(L to R) Crimea Medal with clasps 'Alma', 'Balaklava', 'Inkermann', 'Sebastopol'; Turkish Crimea Medal (British Issue)
John was born in around 1830 in Quebec, Canada. We don't know anything about his family or his early life.
On the 17th March 1848 John was commissioned as an Ensign in the 63rd Regiment of Foot. They had returned from India in late 1847 and were stationed in the UK at the time. They had moved to Limerick in Ireland by April 1851.
It was common for officers or their families to purchase commissions in the Regular Army and then to purchase higher ranks when there was a vacancy. John had not purchased his commission, but he did purchase a promotion to Lieutenant on the 9th September 1851.
The 63rd Regiment moved to Dublin the next year. The Crimean War broke out in October 1853, and Britain and France declared war on Russia in March 1854. At first the 63rd Regiment was not intended to take part in this fighting, but in June it was ordered to prepare to go to war. John arrived in the Crimea, then in Russia but today part of the Ukraine, in September 1854.
John and the 63rd Regiment played a minor role in the Battle of the Alma on the 20th September. They then moved to Cathcart's Hill, where they joined the siege of Sevastopol. The Russians attacked these forces at the Battle of Balaklava on the 25th October. John took part in this battle, which ended in a Russian victory and led to a much larger battle on the 5th November, at Inkerman.
The 63rd lost a large number of officers at Inkerman; this could well be why John did not have to purchase his promotion to Captain on the 29th December.
The war ended in February 1856, but John left the Crimea and the 63rd Regiment on the 16th November due to ill health. He was in London in May 1855, and on the 18th he received his Crimea Medal from Queen Victoria on Horse Guard's Parade. John was one of 10 soldiers from the 63rd to receive their medal at this large parade. Afterwards all the soldiers, sailors and marines who had been presented with medals were invited to a garden party at Buckingham Palace. John and the other officers took lunch in the palace.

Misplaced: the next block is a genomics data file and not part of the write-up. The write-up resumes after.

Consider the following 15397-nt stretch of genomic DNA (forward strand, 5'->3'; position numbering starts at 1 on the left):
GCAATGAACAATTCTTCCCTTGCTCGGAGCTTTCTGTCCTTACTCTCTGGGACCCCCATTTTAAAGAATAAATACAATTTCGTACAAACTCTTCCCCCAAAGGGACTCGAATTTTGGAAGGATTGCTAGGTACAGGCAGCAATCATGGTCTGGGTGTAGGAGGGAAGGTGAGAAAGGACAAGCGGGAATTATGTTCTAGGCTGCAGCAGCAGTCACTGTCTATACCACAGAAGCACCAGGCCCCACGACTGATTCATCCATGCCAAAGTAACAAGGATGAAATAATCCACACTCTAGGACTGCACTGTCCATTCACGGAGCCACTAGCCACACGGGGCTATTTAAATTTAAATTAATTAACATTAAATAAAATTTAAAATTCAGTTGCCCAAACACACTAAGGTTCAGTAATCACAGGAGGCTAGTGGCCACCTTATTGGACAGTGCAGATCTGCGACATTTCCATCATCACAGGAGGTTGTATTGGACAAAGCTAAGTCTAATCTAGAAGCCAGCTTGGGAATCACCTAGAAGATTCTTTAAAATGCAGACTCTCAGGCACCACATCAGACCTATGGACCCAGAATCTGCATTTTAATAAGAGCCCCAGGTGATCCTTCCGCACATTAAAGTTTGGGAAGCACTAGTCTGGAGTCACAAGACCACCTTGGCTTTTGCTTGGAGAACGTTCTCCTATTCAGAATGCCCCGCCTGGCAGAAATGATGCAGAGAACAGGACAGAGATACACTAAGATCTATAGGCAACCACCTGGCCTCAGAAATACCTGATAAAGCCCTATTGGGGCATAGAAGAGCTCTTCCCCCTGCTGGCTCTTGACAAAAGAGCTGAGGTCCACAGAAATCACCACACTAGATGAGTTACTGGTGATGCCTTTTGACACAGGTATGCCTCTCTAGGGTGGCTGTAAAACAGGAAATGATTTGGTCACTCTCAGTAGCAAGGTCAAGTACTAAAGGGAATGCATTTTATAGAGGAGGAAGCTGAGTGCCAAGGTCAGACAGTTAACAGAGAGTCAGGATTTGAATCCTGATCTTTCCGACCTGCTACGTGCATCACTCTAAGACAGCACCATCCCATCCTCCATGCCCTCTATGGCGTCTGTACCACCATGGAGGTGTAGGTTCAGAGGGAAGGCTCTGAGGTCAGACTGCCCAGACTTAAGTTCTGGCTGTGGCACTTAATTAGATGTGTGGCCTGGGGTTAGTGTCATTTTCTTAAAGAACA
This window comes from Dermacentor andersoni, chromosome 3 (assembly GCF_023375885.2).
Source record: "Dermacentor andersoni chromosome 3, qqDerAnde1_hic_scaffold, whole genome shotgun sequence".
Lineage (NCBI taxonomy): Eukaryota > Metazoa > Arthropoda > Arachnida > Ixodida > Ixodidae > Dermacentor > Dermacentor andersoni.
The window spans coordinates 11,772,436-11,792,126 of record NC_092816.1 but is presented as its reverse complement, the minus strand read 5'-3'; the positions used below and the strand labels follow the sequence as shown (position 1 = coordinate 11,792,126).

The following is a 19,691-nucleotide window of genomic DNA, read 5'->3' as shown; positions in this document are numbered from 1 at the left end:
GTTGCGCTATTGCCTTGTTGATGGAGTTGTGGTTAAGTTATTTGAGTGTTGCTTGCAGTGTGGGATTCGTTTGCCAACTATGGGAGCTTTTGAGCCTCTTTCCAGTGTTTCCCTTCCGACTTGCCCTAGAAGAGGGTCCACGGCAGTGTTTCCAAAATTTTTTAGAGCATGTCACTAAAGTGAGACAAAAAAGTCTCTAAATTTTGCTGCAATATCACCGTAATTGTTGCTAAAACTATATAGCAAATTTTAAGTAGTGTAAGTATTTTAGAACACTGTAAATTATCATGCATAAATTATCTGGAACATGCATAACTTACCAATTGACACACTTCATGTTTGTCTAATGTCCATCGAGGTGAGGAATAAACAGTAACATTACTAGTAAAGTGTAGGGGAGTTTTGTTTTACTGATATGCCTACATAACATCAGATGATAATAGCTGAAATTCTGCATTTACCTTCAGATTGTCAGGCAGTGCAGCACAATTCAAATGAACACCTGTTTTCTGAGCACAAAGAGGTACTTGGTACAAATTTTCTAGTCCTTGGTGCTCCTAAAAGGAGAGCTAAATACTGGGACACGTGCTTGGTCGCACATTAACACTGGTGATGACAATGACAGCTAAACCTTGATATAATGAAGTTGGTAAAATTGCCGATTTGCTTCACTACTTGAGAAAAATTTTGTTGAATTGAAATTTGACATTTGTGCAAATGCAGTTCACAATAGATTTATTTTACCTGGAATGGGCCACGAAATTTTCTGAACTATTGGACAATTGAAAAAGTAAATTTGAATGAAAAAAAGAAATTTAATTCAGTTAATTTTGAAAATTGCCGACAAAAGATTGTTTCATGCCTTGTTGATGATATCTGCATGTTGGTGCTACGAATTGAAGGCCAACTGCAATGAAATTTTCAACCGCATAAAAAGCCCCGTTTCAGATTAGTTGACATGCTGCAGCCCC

John's Army career was drawing to a close. He resigned his commission on the 10th August 1855. We don't know what he did as a civilian; in the 1861 Census he gave his profession as 'Fundholder'. In 1871 he entered 'Dividends' which suggests his income came from investments.
On the 5th October 1857 John was commissioned as a Lieutenant in the City of Edinburgh Regiment of Artillery Militia. The Militia was made up of soldiers who lived as civilians and trained for a short period every year. John was promoted to First Lieutenant on the 12th May 1859, and then to Captain on the 22nd March 1860. He resigned his commission on the 27th May 1861.
Between January and March 1872 John married Edith Harison in the Eastbourne area of Sussex. They had 5 children: John W in around 1873, Edith Maud in around 1875, Rudolf Jeken in around 1877, Devereux Shipley in around 1879, and Beatrice Violet Jane in around 1885.
In 1881 the family lived at 48 Cavendish Place in Eastbourne. They had moved to Blatchington, Sussex by 1891 and to 29 Grafton Road in Acton, West London by 1901. John and Edith would live here for the rest of their lives. As recently as 1989 there was still a Cockburn living at 29 Grafton Road.
By 1911 John and Edith were sharing their home with Beatrice, Edith, her husband Lionel and their 2 children Eileen and Mary. Sadly Eileen died between January and March 1912, aged just 10.
John died on the 2nd June 1912. He was 82 years old. Edith was 19 years younger than John, and she lived until the 22nd January 1941, when she died in Godalming, Surrey aged 92.
Deveraux joined the Inland Water Transport Branch of the Royal Engineers during the First World War and was killed on the 2nd September 1917. His service number was 149728 and he is buried in Dunkirk Town Cemetery. Rudolph died in South Africa aged 89 on the 30th June 1966.
John's medals were donated to the Museum of the Manchester Regiment in mid 1938.